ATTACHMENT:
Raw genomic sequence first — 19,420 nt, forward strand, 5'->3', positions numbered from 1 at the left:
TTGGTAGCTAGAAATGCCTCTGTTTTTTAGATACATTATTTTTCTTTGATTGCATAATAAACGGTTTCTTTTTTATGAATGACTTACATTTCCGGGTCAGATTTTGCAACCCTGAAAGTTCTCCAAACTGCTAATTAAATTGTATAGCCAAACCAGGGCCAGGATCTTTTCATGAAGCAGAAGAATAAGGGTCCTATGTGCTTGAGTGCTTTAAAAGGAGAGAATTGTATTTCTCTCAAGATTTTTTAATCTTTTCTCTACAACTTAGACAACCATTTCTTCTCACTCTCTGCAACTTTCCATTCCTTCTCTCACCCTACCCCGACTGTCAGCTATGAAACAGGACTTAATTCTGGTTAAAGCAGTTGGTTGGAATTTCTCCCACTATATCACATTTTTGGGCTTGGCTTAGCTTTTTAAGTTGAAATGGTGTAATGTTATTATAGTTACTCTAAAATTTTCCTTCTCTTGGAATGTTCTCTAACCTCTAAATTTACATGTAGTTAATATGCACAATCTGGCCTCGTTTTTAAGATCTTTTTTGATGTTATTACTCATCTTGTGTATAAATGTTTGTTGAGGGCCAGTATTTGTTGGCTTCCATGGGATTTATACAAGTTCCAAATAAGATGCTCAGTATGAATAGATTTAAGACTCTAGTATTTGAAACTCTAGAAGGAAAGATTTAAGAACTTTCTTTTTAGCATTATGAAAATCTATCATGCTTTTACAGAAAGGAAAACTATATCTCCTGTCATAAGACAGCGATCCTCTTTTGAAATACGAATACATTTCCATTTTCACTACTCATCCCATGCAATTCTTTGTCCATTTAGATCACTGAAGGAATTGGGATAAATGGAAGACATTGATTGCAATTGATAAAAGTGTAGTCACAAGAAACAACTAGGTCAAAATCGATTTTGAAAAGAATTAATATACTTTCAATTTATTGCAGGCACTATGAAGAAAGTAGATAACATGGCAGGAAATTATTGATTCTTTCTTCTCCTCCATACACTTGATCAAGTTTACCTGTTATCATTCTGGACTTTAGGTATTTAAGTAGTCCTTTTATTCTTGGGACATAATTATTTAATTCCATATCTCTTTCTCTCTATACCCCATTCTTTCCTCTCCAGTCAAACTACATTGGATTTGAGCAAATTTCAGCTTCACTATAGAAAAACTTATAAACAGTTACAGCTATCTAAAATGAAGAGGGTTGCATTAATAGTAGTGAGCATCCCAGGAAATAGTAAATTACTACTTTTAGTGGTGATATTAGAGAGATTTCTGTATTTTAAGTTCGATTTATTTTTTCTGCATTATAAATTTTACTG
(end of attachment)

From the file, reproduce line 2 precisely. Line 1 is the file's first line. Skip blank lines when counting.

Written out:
TTGGTAGCTAGAAATGCCTCTGTTTTTTAGATACATTATTTTTCTTTGATTGCATAATAAACGGTTTCTTTTTTATGAATGACTTACATTTCCGGGTCAGATTTTGCAACCCTGAAAGTTCTCCAAACTGCTAATTAAATTGTATAGCCAAACCAGGGCCAGGATCTTTTCATGAAGCAGAAGAATAAGGGTCCTATGTGCTTGAGTGCTTTAAAAGGAGAGAATTGTATTTCTCTCAAGATTTTTTAATCTTTTCTCTACAACTTAGACAACCATTTCTTCTCACTCTCTGCAACTTTCCATTCCTTCTCTCACCCTACCCCGACTGTCAGCTATGAAACAGGACTTAATTCTGGTTAAAGCAGTTGGTTGGAATTTCTCCCACTATATCACATTTTTGGGCTTGGCTTAGCTTTTTAAGTTGAAATGGTGTAATGTTATTATAGTTACTCTAAAATTTTCCTTCTCTTGGAATGTTCTCTAACCTCTAAATTTACATGTAGTTAATATGCACAATCTGGCCTCGTTTTTAAGATCTTTTTTGATGTTATTACTCATCTTGTGTATAAATGTTTGTTGAGGGCCAGTATTTGTTGGCTTCCATGGGATTTATACAAGTTCCAAATAAGATGCTCAGTATGAATAGATTTAAGACTCTAGTATTTGAAACTCTAGAAGGAAAGATTTAAGAACTTTCTTTTTAGCATTATGAAAATCTATCATGCTTTTACAGAAAGGAAAACTATATCTCCTGTCATAAGACAGCGATCCTCTTTTGAAATACGAATACATTTCCATTTTCACTACTCATCCCATGCAATTCTTTGTCCATTTAGATCACTGAAGGAATTGGGATAAATGGAAGACATTGATTGCAATTGATAAAAGTGTAGTCACAAGAAACAACTAGGTCAAAATCGATTTTGAAAAGAATTAATATACTTTCAATTTATTGCAGGCACTATGAAGAAAGTAGATAACATGGCAGGAAATTATTGATTCTTTCTTCTCCTCCATACACTTGATCAAGTTTACCTGTTATCATTCTGGACTTTAGGTATTTAAGTAGTCCTTTTATTCTTGGGACATAATTATTTAATTCCATATCTCTTTCTCTCTATACCCCATTCTTTCCTCTCCAGTCAAACTACATTGGATTTGAGCAAATTTCAGCTTCACTATAGAAAAACTTATAAACAGTTACAGCTATCTAAAATGAAGAGGGTTGCATTAATAGTAGTGAGCATCCCAGGAAATAGTAAATTACTACTTTTAGTGGTGATATTAGAGAGATTTCTGTATTTTAAGTTCGATTTATTTTTTCTGCATTATAAATTTTACTG